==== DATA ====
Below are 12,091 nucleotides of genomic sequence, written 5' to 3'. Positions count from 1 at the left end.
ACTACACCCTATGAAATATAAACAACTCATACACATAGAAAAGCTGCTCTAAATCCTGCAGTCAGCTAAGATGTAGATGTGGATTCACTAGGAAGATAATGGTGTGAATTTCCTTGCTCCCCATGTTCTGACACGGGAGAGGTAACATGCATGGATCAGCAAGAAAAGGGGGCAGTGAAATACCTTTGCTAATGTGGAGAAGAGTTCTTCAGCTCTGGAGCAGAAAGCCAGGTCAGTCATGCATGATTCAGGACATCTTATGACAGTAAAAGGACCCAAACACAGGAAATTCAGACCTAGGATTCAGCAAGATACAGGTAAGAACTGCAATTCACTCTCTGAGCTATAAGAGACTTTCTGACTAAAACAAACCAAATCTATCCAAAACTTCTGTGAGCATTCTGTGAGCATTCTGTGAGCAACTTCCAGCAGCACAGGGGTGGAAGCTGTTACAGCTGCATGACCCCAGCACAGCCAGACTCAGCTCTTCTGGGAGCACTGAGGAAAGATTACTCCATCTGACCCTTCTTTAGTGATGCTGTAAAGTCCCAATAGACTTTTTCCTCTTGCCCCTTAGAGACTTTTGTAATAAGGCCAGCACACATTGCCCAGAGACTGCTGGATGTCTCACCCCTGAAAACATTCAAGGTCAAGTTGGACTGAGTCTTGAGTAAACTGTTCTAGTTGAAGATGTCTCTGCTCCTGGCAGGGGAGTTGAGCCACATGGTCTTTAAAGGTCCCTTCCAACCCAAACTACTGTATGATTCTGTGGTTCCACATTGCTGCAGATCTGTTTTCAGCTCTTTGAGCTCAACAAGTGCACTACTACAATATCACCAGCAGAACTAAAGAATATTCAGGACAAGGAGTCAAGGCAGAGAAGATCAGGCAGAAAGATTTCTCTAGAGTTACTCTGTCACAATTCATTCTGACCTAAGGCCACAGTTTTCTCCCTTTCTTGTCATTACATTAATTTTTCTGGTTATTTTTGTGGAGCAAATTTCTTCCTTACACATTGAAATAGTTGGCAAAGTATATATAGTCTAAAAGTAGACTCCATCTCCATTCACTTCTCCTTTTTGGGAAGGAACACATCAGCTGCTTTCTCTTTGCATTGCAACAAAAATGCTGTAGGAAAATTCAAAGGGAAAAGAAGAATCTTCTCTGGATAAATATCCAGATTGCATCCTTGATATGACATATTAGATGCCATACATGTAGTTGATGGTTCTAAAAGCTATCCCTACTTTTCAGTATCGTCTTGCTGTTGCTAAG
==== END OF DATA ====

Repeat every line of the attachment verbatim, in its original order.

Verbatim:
Below are 12,091 nucleotides of genomic sequence, written 5' to 3'. Positions count from 1 at the left end.
ACTACACCCTATGAAATATAAACAACTCATACACATAGAAAAGCTGCTCTAAATCCTGCAGTCAGCTAAGATGTAGATGTGGATTCACTAGGAAGATAATGGTGTGAATTTCCTTGCTCCCCATGTTCTGACACGGGAGAGGTAACATGCATGGATCAGCAAGAAAAGGGGGCAGTGAAATACCTTTGCTAATGTGGAGAAGAGTTCTTCAGCTCTGGAGCAGAAAGCCAGGTCAGTCATGCATGATTCAGGACATCTTATGACAGTAAAAGGACCCAAACACAGGAAATTCAGACCTAGGATTCAGCAAGATACAGGTAAGAACTGCAATTCACTCTCTGAGCTATAAGAGACTTTCTGACTAAAACAAACCAAATCTATCCAAAACTTCTGTGAGCATTCTGTGAGCATTCTGTGAGCAACTTCCAGCAGCACAGGGGTGGAAGCTGTTACAGCTGCATGACCCCAGCACAGCCAGACTCAGCTCTTCTGGGAGCACTGAGGAAAGATTACTCCATCTGACCCTTCTTTAGTGATGCTGTAAAGTCCCAATAGACTTTTTCCTCTTGCCCCTTAGAGACTTTTGTAATAAGGCCAGCACACATTGCCCAGAGACTGCTGGATGTCTCACCCCTGAAAACATTCAAGGTCAAGTTGGACTGAGTCTTGAGTAAACTGTTCTAGTTGAAGATGTCTCTGCTCCTGGCAGGGGAGTTGAGCCACATGGTCTTTAAAGGTCCCTTCCAACCCAAACTACTGTATGATTCTGTGGTTCCACATTGCTGCAGATCTGTTTTCAGCTCTTTGAGCTCAACAAGTGCACTACTACAATATCACCAGCAGAACTAAAGAATATTCAGGACAAGGAGTCAAGGCAGAGAAGATCAGGCAGAAAGATTTCTCTAGAGTTACTCTGTCACAATTCATTCTGACCTAAGGCCACAGTTTTCTCCCTTTCTTGTCATTACATTAATTTTTCTGGTTATTTTTGTGGAGCAAATTTCTTCCTTACACATTGAAATAGTTGGCAAAGTATATATAGTCTAAAAGTAGACTCCATCTCCATTCACTTCTCCTTTTTGGGAAGGAACACATCAGCTGCTTTCTCTTTGCATTGCAACAAAAATGCTGTAGGAAAATTCAAAGGGAAAAGAAGAATCTTCTCTGGATAAATATCCAGATTGCATCCTTGATATGACATATTAGATGCCATACATGTAGTTGATGGTTCTAAAAGCTATCCCTACTTTTCAGTATCGTCTTGCTGTTGCTAAG